James Harden isn’t here to sugarcoat anything. He’s here to play basketball and make lots of money.
And tell the truth.
On Saturday, the Houston Rockets announced that they renegotiated a four-year, $118 million contract with their lone superstar. The move allows Harden’s salary to jump immediately, in 2016-17, and it ensures he won’t reach free agency before 2019, when he has a player option for the 2019-20 season.
A couple of days after the announcement, the Rockets tweeted out a letter Harden wrote to their fans, wherein he isn’t shy about saying Houston isn’t the Golden State Warriors or Cleveland Cavaliers:
— Houston Rockets (@HoustonRockets) July 11, 2016
Props to Harden for telling it like it is. The Rockets are not a superteam. Far from it. They have less star power now than they did last year after Dwight Howard’s departure.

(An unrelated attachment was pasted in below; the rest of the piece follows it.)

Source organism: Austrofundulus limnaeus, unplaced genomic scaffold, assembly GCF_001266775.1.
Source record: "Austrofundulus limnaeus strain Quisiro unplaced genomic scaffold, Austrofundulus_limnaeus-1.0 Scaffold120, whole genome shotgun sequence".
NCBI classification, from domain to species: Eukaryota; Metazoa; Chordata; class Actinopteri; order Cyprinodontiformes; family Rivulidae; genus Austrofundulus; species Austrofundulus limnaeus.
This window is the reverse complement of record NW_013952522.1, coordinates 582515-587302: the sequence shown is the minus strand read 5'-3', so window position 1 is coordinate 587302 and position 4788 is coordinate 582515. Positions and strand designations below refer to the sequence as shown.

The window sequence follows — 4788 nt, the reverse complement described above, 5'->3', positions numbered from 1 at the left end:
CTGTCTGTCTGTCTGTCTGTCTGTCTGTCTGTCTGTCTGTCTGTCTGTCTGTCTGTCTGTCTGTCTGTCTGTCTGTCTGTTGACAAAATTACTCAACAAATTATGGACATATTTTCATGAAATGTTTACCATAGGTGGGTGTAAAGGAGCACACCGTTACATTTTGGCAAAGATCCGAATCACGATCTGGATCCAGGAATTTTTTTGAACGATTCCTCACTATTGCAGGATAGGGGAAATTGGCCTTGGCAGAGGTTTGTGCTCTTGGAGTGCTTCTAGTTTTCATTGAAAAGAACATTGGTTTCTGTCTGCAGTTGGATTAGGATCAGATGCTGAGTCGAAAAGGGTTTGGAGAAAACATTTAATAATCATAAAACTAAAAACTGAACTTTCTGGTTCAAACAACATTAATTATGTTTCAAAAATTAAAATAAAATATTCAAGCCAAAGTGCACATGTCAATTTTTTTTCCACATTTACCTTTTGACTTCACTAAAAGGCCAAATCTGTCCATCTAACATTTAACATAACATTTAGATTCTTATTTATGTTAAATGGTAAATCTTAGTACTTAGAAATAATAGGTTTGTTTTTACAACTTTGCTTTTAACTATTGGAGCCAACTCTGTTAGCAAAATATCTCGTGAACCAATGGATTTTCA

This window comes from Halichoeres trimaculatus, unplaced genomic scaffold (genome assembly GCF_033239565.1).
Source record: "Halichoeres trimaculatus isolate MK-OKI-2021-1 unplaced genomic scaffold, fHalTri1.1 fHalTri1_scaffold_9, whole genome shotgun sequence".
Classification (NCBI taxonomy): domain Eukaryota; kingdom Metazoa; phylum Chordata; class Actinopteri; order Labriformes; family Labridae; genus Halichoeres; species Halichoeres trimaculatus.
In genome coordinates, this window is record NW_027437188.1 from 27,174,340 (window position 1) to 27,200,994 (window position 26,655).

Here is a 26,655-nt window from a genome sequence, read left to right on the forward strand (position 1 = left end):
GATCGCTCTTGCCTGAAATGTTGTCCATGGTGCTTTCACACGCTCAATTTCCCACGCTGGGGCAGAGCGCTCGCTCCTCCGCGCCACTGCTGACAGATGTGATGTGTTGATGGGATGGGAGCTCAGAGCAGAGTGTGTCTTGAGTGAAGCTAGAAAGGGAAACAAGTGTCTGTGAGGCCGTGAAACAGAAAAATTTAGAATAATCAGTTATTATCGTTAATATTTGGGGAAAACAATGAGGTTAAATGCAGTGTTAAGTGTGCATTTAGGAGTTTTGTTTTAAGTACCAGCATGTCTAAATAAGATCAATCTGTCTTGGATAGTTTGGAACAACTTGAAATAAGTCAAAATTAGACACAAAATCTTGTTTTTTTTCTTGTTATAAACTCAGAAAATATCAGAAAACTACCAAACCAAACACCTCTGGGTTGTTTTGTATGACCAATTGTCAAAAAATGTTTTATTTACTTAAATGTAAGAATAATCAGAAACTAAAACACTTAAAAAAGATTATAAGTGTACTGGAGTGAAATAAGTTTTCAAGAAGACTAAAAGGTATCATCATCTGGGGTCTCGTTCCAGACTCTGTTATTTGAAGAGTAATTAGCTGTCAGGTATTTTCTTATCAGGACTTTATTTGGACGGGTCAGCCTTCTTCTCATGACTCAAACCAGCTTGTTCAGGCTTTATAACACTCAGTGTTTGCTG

This isn’t to say they aren’t a playoff team. They should be. The pieces on the current roster just fit. A projected starting five of Harden, Patrick Beverley, Trevor Ariza, Ryan Anderson and Clint Capela should destroy opposing defenses. But no, the Rockets are not a superteam, nor are they on the verge of forming one, with only one All-Star in their possession.
We can nevertheless expect general manager Daryl Morey to change that. The Rockets are always in position to try poaching the biggest free agents. That’s not going to change. They don’t always get their guy (see: Chris Bosh in 2014). They sometimes don’t even land a meeting with their guy (see: Kevin Durant in 2016). But they are perpetually aggressive and should stay that way as we look ahead to 2017 free agency—at which point the Rockets will presumably try bringing themselves one step closer toward becoming the super team Harden knows they are not.